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Course description


Since the CARES Act was enacted, 6.9 million borrowers have entered a forbearance program. As of January 2021, more than 2.1 million borrowers in forbearance programs were more than 90 days behind on their mortgage payments (including borrowers who have forborne three or more payments), and they could still be experiencing severe hardships when their payments are to resume. Of the borrowers not in forbearance programs, as of January 2021, around 242,000 were 90 days or more delinquent. Both populations of delinquent borrowers are at heightened risk of referral to foreclosure soon after the foreclosure moratoria end if they do not resolve their delinquency or reach a loss mitigation agreement with their servicer.


On April 1, 2021, the Consumer Financial Protection Bureau (CFPB) issued Compliance Bulletin 2021-02 warning mortgage servicers of a pending wave of foreclosures when the pandemic-related federal emergency mortgage protections expire this summer and fall. The surge in foreclosures will give raise to numerous compliance concerns.

On April 5, 2021, the CFPB proposed changes to Regulation X to assist borrowers affected by the COVID-19 emergency. The CFPB is taking this action to:

  • Help ensure that borrowers impacted by the COVID-19 pandemic have an opportunity to be evaluated for loss mitigation before the initiation of foreclosure. 
  • Establish a temporary COVID-19 emergency pre-foreclosure review period until December 31, 2021, for principal residences
  • Temporarily permit mortgage servicers to offer certain loan modifications made available to borrowers experiencing a COVID-19-related hardship based on the evaluation of an incomplete application. 


The CFPB also proposes certain amendments to the early intervention and reasonable diligence obligations that Regulation X imposes on mortgage servicers.



This two-hour webinar focuses on the provisions of the Equal Credit Opportunity Act (Regulation B), the Real Estate Settlement Procedures Act (Regulation X), and related laws and regulations that protect borrowers and assure prompt and appropriate actions is taken in pending foreclosures.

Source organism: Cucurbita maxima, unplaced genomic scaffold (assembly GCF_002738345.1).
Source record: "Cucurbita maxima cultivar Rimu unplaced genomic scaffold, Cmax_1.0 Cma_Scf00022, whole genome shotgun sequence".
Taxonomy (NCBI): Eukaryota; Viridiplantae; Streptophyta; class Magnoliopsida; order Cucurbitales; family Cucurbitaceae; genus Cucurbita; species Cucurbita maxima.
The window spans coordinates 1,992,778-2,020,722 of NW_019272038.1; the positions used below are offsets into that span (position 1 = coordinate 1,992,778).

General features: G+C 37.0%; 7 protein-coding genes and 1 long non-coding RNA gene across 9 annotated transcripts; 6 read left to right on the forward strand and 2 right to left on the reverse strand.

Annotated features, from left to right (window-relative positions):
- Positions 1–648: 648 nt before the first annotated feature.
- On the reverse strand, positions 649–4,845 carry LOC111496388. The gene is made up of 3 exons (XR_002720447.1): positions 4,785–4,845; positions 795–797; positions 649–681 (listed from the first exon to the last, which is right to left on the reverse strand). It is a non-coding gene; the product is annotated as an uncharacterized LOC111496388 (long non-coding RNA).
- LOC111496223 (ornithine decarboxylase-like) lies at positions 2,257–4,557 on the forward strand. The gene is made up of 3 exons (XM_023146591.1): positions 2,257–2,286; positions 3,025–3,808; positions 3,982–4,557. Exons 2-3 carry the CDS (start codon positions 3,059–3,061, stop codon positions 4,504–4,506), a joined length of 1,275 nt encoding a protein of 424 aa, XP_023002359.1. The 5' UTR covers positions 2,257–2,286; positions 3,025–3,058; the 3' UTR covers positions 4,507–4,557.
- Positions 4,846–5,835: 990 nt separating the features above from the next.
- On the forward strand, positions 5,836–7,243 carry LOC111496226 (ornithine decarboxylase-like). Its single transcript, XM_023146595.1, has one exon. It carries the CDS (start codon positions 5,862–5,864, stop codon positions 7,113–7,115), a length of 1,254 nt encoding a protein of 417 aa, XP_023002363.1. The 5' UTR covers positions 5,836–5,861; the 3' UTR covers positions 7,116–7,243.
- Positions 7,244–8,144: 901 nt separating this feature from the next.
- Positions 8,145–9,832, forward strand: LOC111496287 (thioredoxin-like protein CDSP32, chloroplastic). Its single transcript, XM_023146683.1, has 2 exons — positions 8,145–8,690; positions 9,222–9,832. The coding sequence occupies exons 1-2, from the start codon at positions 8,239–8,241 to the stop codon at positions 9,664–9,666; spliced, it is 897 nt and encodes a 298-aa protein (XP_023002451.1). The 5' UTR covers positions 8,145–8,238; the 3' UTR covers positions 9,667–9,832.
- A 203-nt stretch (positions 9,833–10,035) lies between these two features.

The agencies will focus on, and therefore every financial institution must pay attention to:

  1. Whether servicers are providing clear and readily understandable information to borrowers about their options for payment assistance;
  2. Whether servicers are complying with the outreach requirements in Regulation X to ensure that borrowers are getting needed information about loss mitigation options, including:
  • For borrowers who request further assistance, whether servicers are promptly resuming reasonable diligence in obtaining documents and information to complete loss mitigation applications;
  • For borrowers in forbearance, whether servicers are contacting borrowers before the end of the forbearance period to determine if the borrower wishes to complete the loss mitigation application and proceed with a full loss mitigation application;
  1. Whether servicers are complying with the Equal Credit Opportunity Act’s (ECOA’s) prohibition against discriminating against any applicant, with respect to any aspect of a credit transaction, including:
  • Whether servicers are managing communications with limited English proficiency borrowers while maintaining compliance with applicable laws;
  • For applicants who are recipients of income derived from part-time employment, alimony, child support, separate maintenance payments, retirement benefits, or public assistance, whether servicers evaluate such income in accordance with the ECOA and Regulation B when determining eligibility for loss mitigation options, to the extent the servicer is otherwise required to use income in determining eligibility for loss mitigation options;
  1. Whether servicers promptly handle loss mitigation inquiries and avoid unreasonably long hold times on phone lines; for example, the Bureau plans to scrutinize servicer conduct where hold times are significantly longer than industry averages;
  2. Whether servicers maintain policies and procedures that are reasonably designed to achieve the continuity of contact objectives to ensure that delinquent borrowers receive accurate information about their loss mitigation options;
  3. For borrowers who submit complete loss mitigation applications, whether servicers evaluate the applications consistent with the Regulation X requirements to promote timely and consistent evaluations;
  4. Whether servicers comply with foreclosure restrictions in Regulation X and other Federal or State foreclosure restrictions; and
  5. Whether servicers are complying with the Fair Credit Reporting Act’s requirements to report the credit obligation or account appropriately.



The program is designed for loan officers, compliance officers, loan processors and clerks and auditors.  



Jack Holzknecht

Jack Holzknecht is the CEO of Compliance Resource, LLC. He has been delivering the word on lending compliance for 39 years. In Jack's 34 years as a trainer over 125,000 bankers (and many examiners) have participated in his live seminars and webinars. Jack's career began in 1976 as a federal bank examiner. He later headed the product and education divisions of a regional consulting company. There he developed loan and deposit form systems and software. He also developed and presented training programs to bankers in 43 states. Jack has been an instructor at compliance schools presented by several state bankers associations. He developed and delivered compliance training for the FDIC and OTS for ten years. He is a Certified Regulatory Compliance Manager and a member of the National Speakers Association. He is also a "BOL Guru."

Course curriculum

  • 1


    • Access Webinar

  • 2


    • Materials

    • Slides

    • Questions and Answers